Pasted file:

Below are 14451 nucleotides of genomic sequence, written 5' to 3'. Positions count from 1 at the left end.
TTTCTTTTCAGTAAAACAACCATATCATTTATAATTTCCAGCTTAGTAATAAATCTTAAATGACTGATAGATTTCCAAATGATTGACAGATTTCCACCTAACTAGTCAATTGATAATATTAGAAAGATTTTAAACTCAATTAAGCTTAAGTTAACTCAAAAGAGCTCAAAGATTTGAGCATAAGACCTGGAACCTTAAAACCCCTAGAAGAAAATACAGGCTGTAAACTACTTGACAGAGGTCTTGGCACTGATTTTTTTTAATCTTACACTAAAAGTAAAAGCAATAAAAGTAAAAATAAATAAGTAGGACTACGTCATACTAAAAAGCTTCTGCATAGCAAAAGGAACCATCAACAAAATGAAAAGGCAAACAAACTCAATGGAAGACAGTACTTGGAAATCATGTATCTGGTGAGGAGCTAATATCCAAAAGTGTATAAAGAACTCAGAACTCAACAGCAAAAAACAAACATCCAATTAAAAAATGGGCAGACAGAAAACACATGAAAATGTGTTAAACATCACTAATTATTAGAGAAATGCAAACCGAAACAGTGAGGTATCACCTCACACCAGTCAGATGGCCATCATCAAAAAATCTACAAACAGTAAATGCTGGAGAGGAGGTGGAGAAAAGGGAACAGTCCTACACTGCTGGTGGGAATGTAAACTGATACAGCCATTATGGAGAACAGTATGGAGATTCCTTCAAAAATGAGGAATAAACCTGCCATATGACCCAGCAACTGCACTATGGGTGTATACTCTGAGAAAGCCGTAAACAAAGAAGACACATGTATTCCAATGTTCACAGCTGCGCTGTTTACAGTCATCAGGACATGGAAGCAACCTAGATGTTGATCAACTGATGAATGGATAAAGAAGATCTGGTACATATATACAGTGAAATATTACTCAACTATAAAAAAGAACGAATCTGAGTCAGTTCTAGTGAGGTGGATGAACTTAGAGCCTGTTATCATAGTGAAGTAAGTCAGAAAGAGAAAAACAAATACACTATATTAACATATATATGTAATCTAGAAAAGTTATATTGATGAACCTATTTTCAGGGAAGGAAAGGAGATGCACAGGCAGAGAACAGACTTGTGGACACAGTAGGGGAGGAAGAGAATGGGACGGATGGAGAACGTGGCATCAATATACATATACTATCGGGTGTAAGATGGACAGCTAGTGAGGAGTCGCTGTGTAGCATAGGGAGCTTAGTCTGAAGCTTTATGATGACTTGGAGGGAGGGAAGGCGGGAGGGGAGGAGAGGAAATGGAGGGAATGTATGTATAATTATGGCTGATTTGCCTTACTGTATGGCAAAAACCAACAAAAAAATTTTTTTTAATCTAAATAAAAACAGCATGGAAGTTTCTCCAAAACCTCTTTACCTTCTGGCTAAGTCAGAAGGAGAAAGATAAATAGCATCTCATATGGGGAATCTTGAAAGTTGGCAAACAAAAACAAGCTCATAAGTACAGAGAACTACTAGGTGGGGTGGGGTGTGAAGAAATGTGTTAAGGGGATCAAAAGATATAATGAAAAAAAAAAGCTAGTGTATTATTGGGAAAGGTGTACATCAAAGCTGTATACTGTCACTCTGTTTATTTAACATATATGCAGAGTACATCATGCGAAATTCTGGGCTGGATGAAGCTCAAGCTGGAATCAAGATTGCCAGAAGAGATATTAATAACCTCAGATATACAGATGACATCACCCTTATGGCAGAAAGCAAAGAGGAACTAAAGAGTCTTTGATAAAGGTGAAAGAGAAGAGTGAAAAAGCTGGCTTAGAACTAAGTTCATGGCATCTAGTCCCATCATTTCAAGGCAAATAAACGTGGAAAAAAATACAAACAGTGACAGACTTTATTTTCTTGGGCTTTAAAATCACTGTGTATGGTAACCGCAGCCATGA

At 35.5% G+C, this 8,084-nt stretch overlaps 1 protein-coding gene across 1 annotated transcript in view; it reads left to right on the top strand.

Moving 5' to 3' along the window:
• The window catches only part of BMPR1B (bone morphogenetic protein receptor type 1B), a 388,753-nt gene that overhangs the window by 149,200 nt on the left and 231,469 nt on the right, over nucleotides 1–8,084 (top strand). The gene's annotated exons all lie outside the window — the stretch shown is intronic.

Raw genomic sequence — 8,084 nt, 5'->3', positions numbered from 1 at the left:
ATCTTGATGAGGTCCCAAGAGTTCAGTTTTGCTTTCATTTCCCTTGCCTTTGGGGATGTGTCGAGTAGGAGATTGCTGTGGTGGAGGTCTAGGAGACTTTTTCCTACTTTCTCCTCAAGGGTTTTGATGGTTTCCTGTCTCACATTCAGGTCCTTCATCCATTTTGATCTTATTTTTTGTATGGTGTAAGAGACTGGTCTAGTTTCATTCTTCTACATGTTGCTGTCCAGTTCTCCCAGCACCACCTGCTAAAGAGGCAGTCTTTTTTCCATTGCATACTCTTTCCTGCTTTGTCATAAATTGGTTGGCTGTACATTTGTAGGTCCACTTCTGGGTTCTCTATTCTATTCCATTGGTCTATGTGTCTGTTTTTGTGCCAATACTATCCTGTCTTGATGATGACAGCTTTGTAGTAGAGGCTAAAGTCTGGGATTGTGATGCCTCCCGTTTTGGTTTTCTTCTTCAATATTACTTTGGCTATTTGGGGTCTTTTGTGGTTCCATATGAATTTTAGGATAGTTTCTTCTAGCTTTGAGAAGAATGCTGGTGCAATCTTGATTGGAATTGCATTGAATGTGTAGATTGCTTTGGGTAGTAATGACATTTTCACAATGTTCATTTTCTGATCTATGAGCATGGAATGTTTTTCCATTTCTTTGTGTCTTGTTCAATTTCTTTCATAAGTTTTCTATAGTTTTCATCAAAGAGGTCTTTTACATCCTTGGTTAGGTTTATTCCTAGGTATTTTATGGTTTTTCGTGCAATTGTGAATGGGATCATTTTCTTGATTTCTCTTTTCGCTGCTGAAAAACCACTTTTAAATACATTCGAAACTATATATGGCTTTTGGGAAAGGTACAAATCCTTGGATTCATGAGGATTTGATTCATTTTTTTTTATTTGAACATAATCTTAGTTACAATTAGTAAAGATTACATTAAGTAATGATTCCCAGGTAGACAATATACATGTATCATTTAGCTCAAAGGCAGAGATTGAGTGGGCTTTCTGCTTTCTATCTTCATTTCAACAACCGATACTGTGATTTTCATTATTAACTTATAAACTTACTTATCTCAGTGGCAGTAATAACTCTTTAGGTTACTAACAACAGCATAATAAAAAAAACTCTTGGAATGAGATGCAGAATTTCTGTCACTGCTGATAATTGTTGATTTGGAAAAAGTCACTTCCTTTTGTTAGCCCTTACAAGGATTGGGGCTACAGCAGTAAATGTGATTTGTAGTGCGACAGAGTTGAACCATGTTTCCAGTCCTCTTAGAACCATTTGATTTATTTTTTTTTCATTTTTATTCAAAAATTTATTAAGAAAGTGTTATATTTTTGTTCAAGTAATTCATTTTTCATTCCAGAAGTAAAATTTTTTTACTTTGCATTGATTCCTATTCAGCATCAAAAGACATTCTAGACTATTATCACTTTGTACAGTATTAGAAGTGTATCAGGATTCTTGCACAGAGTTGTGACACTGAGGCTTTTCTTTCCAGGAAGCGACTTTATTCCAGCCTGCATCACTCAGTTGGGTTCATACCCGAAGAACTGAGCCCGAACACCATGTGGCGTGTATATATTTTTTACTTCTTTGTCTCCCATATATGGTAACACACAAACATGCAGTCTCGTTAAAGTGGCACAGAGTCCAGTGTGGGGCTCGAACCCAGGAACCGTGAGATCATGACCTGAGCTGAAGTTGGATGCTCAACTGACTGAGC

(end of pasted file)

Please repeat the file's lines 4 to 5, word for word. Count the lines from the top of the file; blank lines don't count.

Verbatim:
Moving 5' to 3' along the window:
• The window catches only part of BMPR1B (bone morphogenetic protein receptor type 1B), a 388,753-nt gene that overhangs the window by 149,200 nt on the left and 231,469 nt on the right, over nucleotides 1–8,084 (top strand). The gene's annotated exons all lie outside the window — the stretch shown is intronic.